Current literature on the effects of bilingualism on the adult brain were inconsistent and lacking in clear trends – some reported that second language proficiency meant greater neural efficiency, whereas others concluded that it made no difference whatsoever. So the researchers from SUTD set out to explore the executive control mechanisms and context under which bilingualism can be a protective source against cognitive decline in the normal aging process.
Executive functions are complex, higher order processes that the brain performs. These functions mainly allow people to maintain their attention by focusing on relevant information and ignoring distractors, maintain information until execution as well as motor planning.
In the study that was conducted in Singapore, cognitively healthy seniors aged between 60 to 84 years old who were bilingual were tasked to complete an array of computerized executive control tasks.
Tasks selected were commonly used in previous studies and identified with reference to well-established theories involving older adults that showed decreased performance with aging. For a more holistic examination, the researchers measured six different domains of executive control using four different tasks, all of which had been previously associated with bilingualism, while controlling for individual variables such as age, processing speed and fluid intelligence.
It was found that active usage of two languages with less frequent language switching predicted better performance in the goal maintenance and conflict monitoring aspects of executive control. This suggests that bilingualism can be a protective source against cognitive decline in the normal aging process. Importantly, active bilingualism can be seen as a lifestyle factor that could buffer against cognitive declines that are associated with normal aging.
“The effort involved in not switching between languages and “staying” in the target language is more cognitively demanding than switching between languages while actively using both languages. Our study shows that the seniors developed more efficient neural organization at brain regions related to language control, which also overlap with areas involved in executive control,” explained lead principal investigator and corresponding author Associate Professor from SUTD.”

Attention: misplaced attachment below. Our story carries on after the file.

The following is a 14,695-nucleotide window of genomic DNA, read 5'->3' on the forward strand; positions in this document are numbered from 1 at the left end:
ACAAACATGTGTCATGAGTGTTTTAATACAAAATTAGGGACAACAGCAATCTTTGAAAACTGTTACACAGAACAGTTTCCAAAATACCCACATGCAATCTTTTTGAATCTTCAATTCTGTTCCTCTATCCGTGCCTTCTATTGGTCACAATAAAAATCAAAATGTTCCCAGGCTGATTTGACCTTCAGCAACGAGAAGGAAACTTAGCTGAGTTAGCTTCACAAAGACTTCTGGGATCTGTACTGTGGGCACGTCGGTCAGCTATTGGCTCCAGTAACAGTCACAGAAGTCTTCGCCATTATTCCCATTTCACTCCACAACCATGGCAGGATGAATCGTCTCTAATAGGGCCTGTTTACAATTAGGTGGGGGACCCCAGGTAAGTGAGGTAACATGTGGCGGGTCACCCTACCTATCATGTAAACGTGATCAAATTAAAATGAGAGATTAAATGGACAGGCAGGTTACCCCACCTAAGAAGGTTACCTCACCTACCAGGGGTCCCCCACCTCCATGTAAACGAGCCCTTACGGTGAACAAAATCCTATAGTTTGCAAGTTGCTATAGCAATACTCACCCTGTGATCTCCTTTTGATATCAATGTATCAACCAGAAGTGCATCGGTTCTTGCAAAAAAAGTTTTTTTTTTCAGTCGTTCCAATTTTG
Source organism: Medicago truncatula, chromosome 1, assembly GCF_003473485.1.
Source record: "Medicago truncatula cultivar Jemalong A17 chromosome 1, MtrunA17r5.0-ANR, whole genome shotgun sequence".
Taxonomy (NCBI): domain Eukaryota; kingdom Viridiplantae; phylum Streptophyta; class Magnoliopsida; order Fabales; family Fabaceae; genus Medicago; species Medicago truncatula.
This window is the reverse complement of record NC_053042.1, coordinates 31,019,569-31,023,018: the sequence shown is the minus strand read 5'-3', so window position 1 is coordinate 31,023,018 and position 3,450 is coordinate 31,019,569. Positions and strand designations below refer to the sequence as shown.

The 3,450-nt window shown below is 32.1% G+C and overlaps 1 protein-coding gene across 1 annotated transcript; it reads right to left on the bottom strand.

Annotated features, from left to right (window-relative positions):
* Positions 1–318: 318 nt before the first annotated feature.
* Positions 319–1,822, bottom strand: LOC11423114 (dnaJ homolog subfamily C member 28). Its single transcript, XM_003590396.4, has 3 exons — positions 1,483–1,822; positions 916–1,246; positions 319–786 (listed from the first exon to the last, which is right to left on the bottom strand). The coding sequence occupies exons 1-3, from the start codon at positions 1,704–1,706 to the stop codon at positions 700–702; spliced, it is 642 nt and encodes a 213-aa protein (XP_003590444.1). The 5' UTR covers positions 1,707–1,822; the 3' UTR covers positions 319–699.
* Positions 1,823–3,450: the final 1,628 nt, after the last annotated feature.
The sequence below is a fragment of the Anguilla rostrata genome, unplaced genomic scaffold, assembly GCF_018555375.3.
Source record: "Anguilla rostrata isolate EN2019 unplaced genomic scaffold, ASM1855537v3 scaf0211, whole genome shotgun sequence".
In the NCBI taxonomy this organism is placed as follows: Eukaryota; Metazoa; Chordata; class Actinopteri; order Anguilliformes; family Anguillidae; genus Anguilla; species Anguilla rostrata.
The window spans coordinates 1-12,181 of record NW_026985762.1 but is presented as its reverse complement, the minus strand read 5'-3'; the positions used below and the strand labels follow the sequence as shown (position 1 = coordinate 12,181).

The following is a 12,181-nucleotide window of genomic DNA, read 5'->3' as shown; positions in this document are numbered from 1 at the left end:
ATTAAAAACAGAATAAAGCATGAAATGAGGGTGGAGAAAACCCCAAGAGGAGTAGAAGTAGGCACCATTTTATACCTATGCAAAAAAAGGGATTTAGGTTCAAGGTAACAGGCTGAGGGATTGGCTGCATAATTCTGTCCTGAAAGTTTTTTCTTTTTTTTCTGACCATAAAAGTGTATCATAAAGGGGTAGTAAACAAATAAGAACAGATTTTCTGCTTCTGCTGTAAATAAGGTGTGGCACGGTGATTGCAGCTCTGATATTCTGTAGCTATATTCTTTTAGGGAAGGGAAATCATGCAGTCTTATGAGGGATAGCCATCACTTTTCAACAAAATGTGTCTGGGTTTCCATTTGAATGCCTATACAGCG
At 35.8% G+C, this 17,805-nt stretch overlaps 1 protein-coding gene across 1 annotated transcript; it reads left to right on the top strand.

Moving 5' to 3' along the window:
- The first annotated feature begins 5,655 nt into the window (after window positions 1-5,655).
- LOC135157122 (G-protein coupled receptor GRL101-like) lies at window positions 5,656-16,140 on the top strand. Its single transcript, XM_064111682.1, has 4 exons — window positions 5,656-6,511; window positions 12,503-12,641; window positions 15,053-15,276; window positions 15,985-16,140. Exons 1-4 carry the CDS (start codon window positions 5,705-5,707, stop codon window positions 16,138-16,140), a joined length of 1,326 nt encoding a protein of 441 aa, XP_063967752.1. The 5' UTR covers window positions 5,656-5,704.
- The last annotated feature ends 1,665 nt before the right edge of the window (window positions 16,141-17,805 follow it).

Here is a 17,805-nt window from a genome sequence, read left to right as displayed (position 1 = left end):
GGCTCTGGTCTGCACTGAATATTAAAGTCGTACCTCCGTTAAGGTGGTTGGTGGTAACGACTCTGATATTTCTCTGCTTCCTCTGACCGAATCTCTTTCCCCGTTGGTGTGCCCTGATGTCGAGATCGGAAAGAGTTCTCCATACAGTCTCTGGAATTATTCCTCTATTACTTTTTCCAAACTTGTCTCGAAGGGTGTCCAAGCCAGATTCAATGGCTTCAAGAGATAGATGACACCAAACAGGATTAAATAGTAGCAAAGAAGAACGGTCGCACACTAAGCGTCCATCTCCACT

Privacy and psychological issues of Video Conferencing
Zoom, Meet, Room and …all have privacy issues.
There’s a reason video apps make you feel awkward and unfulfilled.
“Last month, global downloads of the apps Zoom, Houseparty and Skype increased more than 100 percent as video conferencing and chats replaced the face-to-face encounters we are all so sorely missing. Their faces arranged in a grid reminiscent of the game show Hollywood Squares, people are attending virtual happy hours and birthday parties, holding virtual business meetings, learning in virtual classrooms and having virtual psychotherapy.
But there are reasons to be wary of the technology, beyond the widely reported security and privacy concerns. Psychologists, computer scientists and neuroscientists say the distortions and delays inherent in video communication can end up making you feel isolated, anxious and disconnected (or more than you were already). You might be better off just talking on the phone.
The problem is that the way the video images are digitally encoded and decoded, altered and adjusted, patched and synthesized introduces all kinds of artifacts: blocking, freezing, blurring, jerkiness and out-of-sync audio. These disruptions, some below our conscious awareness, confound perception and scramble subtle social cues. Our brains strain to fill in the gaps and make sense of the disorder, which makes us feel vaguely disturbed, uneasy and tired without quite knowing why.